I am a longtime stereo photography hobbyist and 3-D film enthusiast. I don't do a lot of pure VR—no roller coasters or haunted castles or deep sea exploring games for me. I mainly use Cardboard/simple VR as a 3-D movie delivery system. Any VR system I try must allow me to watch my personal collection of SBS 3-D videos in comfort and ease without disturbing my wife, who does not share my unbounded enthusiasm for stereo cinema and prefers to read or sleep in the bed next to me.
Over the past two years, I have tried seven or eight simple VR headsets, few of which have met my expectations. The problems fall into several categories: too much magnification, too little magnification, chromatic aberration, bad focus at the edges, bad focus all around, flimsy construction, dodgy mechanisms for cradling the phone, etc.
I was actually in the process of designing my own, one-off VR headset as a personal project when I learned about the Homido Grab. I read the specs, liked the photos I saw, and decided to leap in and buy one.
I can tell you right now, the Homido Grab is not absolutely flawless, but it is the best VR headset I personally have owned and used.
It is sturdy and lightweight. It does not employ a headband of any kind—it is meant to be handheld, and presumably passed from one enthusiastic user to another, so that several may share the experience. I am using the Homido Grab to watch feature-length stereoscopic movies, and despite the absence of a headband or head strap, I have experienced no fatigue holding this compact viewer upwards of 90 minutes at a time.
The Homido Grab uses a gentle spring clamp to grip the phone at three points, one at top and two at bottom. My LG G3 fits comfortably. While the clamps are secure, I sense they are not putting a crushing pressure on my phone, which for me is an important consideration.
The hinged door into which the phone is placed latches shut with a magnet. It takes a firm tug to open the door, so I am very confident my phone will never fall out by accident.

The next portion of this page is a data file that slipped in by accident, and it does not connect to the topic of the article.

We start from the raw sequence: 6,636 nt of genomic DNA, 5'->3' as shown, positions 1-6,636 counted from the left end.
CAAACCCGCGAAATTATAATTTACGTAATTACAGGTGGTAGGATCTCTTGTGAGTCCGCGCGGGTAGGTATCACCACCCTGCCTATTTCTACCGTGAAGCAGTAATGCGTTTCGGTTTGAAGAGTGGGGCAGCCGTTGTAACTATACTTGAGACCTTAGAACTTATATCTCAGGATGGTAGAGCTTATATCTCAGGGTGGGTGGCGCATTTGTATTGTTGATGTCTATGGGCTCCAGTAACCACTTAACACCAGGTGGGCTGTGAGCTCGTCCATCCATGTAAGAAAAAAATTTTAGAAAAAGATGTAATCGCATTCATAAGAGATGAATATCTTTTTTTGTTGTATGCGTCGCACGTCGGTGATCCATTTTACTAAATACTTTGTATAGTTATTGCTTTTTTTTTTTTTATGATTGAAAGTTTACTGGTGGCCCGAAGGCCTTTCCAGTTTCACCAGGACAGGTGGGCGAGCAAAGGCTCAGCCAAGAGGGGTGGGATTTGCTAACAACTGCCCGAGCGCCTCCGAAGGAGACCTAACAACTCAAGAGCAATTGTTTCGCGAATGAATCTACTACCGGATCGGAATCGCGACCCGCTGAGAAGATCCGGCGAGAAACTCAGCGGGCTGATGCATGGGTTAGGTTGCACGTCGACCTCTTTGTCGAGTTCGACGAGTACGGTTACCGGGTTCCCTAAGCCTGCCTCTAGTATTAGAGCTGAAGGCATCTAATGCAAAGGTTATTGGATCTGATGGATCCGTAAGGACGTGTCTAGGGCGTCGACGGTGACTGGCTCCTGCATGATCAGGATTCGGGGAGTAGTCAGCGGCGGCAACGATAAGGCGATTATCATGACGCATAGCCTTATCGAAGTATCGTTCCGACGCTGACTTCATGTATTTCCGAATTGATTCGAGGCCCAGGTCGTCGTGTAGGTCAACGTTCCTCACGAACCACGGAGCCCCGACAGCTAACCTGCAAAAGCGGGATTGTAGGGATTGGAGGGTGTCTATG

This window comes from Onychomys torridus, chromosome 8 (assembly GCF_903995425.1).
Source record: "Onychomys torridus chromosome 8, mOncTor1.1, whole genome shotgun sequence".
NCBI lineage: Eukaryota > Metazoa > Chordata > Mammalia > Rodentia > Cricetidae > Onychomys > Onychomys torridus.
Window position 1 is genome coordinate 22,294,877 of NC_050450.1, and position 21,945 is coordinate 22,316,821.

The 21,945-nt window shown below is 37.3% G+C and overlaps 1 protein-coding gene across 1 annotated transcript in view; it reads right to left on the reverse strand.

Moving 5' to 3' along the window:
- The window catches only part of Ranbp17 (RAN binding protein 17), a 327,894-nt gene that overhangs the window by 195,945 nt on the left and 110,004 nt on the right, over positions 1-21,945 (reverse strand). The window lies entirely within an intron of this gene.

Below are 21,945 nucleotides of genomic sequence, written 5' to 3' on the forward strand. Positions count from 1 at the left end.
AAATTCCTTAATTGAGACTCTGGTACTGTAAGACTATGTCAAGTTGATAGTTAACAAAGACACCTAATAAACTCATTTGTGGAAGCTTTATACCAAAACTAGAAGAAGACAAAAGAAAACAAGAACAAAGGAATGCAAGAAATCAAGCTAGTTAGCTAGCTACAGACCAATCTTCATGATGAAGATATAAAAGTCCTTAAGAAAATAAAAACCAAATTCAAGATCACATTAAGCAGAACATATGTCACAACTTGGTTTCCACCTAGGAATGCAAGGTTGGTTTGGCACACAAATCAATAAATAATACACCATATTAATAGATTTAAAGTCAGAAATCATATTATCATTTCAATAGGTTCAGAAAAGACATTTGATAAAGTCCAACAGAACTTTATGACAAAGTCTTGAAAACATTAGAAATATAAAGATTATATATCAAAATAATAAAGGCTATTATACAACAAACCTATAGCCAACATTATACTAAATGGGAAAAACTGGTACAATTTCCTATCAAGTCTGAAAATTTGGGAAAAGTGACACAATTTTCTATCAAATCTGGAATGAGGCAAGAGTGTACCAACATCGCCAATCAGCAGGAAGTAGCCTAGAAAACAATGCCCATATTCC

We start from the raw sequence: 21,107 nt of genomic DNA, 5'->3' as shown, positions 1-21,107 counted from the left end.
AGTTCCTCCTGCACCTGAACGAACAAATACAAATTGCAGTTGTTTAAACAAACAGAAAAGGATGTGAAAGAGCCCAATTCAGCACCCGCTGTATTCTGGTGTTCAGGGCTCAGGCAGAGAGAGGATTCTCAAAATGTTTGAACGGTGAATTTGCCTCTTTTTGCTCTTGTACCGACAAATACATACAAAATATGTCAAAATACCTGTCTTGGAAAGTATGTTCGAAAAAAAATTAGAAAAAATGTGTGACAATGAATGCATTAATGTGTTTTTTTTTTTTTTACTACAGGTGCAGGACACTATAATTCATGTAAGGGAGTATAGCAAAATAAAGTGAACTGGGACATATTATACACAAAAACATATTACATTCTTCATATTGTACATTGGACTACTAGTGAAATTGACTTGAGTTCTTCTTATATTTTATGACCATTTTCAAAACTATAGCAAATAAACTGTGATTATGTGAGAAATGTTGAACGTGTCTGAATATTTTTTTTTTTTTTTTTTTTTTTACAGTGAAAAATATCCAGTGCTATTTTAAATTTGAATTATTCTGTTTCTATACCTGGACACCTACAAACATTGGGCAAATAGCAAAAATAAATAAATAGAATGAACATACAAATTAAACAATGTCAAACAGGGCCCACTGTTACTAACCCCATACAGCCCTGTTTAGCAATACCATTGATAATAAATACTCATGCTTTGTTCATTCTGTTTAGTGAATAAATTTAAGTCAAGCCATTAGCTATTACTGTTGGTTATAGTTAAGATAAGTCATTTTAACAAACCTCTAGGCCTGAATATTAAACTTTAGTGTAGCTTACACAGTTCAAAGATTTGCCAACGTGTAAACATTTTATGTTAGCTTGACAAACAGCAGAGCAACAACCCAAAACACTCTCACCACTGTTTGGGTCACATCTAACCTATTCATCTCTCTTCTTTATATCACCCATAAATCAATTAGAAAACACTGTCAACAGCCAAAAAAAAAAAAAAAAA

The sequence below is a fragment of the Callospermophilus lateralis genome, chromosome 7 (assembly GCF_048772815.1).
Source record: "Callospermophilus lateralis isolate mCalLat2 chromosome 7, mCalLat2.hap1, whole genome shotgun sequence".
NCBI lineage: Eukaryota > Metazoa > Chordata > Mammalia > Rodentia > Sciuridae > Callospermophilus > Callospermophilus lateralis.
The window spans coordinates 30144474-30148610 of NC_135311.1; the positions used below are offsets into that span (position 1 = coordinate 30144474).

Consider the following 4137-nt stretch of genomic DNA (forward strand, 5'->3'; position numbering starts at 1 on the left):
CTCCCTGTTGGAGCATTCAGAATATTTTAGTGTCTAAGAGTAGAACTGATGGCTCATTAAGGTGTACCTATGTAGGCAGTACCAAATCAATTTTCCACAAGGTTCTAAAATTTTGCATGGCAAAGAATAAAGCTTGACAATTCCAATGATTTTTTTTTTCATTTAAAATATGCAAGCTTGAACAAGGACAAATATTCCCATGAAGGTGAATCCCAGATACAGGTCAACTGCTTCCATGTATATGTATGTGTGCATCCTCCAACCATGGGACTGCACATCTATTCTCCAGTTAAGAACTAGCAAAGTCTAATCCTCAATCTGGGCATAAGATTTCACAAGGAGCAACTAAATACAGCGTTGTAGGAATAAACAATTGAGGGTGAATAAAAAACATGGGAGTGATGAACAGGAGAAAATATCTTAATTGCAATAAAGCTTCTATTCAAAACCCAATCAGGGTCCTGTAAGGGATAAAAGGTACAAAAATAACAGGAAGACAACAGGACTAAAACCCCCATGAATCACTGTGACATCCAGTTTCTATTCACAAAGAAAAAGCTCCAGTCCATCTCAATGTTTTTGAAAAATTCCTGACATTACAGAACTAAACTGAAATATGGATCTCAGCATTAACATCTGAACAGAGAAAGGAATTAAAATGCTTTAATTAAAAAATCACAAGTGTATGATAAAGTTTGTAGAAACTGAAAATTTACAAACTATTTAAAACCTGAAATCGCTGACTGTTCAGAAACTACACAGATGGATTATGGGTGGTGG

I read somewhere that the lenses are a 60mm focal length, which if true is a little long compared to the lenses in other Cardboard-type devices (~45 mm). They are simple biconvex lenses, apparently molded specifically by and for Homido. While they are not made of glass, which I would prefer, they are better than many another lens I have encountered in VR. They magnify my SBS videos impressively, filling much of my field of view while still allowing me an unobstructed view of the left and right edges of the frame. I have had occasion to watch several 'Scope-ratio stereoscopic films in the past several days (namely SEPTEMBER STORM, THE BUBBLE and RATATOUILLE), and all three looked very impressive indeed.
Although the I/A (interaxial, or lens separation) is fixed, I have had absolutely no problems with fusion on my screen. (The LG G3 screen is ~ 120 mm or 4.75 inches wide, which means a center-to-center distance of about 60 mm. Your ability to fuse stereo pairs may possibly be hampered if your screen width is above, say, 130 mm.)
I do have one big caveat: The optics have evidently been designed to impart a soft focus, presumably to minimize the "screen door effect" that occurs when some cell phone screens are viewed under magnification. Me, I don't prefer to watch movies that are even a tad blurry, so I have taken to holding the door open very slightly with my finger—say four or five millimeters. This makes the image very sharp indeed, and while the screen is now tilted in relation to the lenses and to my eyes, this has not posed any problems.
I wish Homido would come out with a variation on this design that incorporates adjustable focus. Then I will feel I have finally found my perfect viewing device. But until that time, Homido Grab has made itself my favorite in the Google Cardboard/simple VR headset sweepstakes, and I cheerfully commend it to you.